Written: March 16, 2010

In a recent BBC Horizon program (produced by Stephen Cooter and narrated by Steven Berkoff), I expressed, (21:30-24:52) my infinity-denying "controversial" mathematical world-view. Here is what I said:

"You can keep counting forever. The answer is infinity. But, quite frankly, I don't think I ever liked it. I always found something repulsive about it.

I prefer finite mathematics much more than infinite mathematics. I think that it is much more natural, much more appealing and the theory is much more beautiful. It is very concrete. It is something that you can touch and something you can feel and something to relate to.

Infinity mathematics, to me, is something that is meaningless, because it is abstract nonsense."

A few minutes later (30:45-31:25) came
along the great infinitarian
Hugh Woodin (of Woodin "cardinal" fame)
who had the following reaction (my **emphasis**)

"To the person who does deny infinity and says that it doesn't exist,I feel sorry for them, I don't see how such view enriches the world. Infinitymay bedoes not exist, but it is abeautifulsubject. I can say that the stars do not exist and always look down, but then I don't see the beauty of the stars. Until one has a real reason to doubt the existence of mathematical infinity, I just don't see the point."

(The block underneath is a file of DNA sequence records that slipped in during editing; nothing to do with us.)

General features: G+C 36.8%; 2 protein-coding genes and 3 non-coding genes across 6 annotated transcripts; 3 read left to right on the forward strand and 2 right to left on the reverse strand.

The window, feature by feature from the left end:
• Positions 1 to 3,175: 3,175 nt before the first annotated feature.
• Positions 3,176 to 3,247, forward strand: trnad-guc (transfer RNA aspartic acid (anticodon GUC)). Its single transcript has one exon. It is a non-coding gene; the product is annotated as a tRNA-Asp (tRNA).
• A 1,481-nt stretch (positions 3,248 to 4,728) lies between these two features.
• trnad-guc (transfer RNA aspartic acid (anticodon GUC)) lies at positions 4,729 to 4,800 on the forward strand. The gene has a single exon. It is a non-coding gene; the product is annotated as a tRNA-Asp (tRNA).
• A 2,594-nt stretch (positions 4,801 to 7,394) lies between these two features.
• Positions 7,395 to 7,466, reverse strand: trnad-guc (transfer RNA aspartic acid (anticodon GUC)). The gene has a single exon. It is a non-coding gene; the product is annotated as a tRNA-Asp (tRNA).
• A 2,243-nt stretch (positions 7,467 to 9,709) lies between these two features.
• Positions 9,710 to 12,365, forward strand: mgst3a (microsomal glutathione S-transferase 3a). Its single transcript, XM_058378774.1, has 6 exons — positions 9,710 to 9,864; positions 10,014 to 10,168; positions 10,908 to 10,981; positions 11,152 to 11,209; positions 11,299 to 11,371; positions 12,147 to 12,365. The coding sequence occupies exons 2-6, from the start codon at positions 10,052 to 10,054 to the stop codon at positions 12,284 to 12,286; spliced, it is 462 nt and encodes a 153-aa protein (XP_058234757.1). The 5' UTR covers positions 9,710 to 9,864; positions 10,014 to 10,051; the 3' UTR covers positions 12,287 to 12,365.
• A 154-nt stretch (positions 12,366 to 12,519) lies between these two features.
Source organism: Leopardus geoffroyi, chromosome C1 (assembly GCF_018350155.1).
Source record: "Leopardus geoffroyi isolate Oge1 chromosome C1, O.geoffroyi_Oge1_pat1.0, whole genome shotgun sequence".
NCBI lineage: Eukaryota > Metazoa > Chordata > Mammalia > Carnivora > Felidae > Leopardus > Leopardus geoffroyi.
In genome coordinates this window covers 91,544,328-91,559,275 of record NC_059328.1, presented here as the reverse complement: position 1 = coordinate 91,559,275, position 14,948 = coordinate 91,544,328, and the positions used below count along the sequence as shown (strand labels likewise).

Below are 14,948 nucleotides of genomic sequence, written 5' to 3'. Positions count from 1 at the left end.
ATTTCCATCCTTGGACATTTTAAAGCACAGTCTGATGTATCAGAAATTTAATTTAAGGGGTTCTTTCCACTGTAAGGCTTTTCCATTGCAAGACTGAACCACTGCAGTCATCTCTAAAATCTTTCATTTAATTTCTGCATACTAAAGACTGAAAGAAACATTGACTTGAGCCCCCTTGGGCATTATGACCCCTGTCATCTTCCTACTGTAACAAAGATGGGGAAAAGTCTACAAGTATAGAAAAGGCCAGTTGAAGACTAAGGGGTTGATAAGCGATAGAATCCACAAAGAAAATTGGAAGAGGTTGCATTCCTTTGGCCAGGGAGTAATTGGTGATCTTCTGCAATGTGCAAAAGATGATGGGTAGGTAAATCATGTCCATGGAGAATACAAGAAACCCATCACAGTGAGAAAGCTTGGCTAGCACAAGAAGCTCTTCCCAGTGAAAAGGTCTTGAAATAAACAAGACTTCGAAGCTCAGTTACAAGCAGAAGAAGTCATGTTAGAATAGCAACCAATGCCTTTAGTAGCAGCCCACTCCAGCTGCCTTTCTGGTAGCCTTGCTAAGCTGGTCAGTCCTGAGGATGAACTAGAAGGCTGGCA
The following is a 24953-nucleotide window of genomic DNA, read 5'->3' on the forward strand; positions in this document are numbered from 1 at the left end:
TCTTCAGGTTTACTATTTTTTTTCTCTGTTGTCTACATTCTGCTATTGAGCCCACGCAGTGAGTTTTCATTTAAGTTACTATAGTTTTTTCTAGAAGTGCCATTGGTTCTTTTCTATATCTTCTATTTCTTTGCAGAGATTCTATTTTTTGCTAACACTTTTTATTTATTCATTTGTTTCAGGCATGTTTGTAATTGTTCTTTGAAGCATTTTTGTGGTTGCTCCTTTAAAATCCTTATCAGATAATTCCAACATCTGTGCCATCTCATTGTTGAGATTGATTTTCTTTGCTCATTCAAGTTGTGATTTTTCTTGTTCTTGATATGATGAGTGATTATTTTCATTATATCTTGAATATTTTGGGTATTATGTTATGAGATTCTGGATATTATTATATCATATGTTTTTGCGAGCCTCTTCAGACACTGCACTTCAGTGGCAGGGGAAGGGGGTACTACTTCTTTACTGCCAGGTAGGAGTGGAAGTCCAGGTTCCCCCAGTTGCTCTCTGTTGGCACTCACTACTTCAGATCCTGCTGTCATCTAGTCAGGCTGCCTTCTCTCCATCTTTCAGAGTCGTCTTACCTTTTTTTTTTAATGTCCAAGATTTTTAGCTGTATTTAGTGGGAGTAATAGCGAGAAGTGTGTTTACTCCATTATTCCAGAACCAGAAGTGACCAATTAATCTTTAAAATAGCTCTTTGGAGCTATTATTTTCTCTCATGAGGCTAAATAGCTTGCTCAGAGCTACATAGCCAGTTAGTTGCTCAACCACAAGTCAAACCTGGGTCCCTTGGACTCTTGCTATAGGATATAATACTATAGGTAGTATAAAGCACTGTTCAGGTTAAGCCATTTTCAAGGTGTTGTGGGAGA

Of course, I didn't have a chance to rebut in that TV program, but luckily nowadays we have the
internet, so I can *reciprocate* and express my extreme *pity* and hearfelt
condolences to Professor Woodin for
needing the fictional opiate (as Marx would put it) of the so-called *infinity* to keep him going.

Let me first pause and enlist an unlikely sympathizer with *finitism*,
the greatest set-theorist of our time, Paul Cohen. In the second-to-last paragraph of
"The Discovery of Forcing" (Rocky Mountain Journal of Mathematics, v.32 (2002), 1071-1100)
he said (p. 1099)

"The only reality we truly comprehend is that of our own experience ... The laws of the infinite are extrapolations of our experiences with the finite"

So even the great "infinitarian" Paul Cohen was a devout finitist. But even though he strongly
disagreed with Woodin (and Kurt Gödel and (practically!) infinitely many other people)
about the *ontology* of the infinite, he totally agreed with him about the
*aesthetics*, when he said (p. 1100):

"For me, it is the aesthetics which may well be the final arbiter. .... For me it is rather a paradise of beautiful results, in the end only dealing with the finite but living in the infinity of our own minds."

Here, I beg to differ even with my great hero Paul Cohen. I have studied some set theory and agree that it
is *pretty*, but it is far from *gorgeous*. On a scale of 0 to 10, I would give
it an 8. It is *hideously* ugly compared with some of the more beautiful combinatorial
theorems. One does not need the "stars" to enjoy beauty.
As Rutgers alumnus
Joyce Kilmer
has already said, he never saw a
poem as lovely as a tree.
I will go back to the subject of the beauty of *trees* later on,
but first let me comment about the two "biggies" of "infinite" mathematics.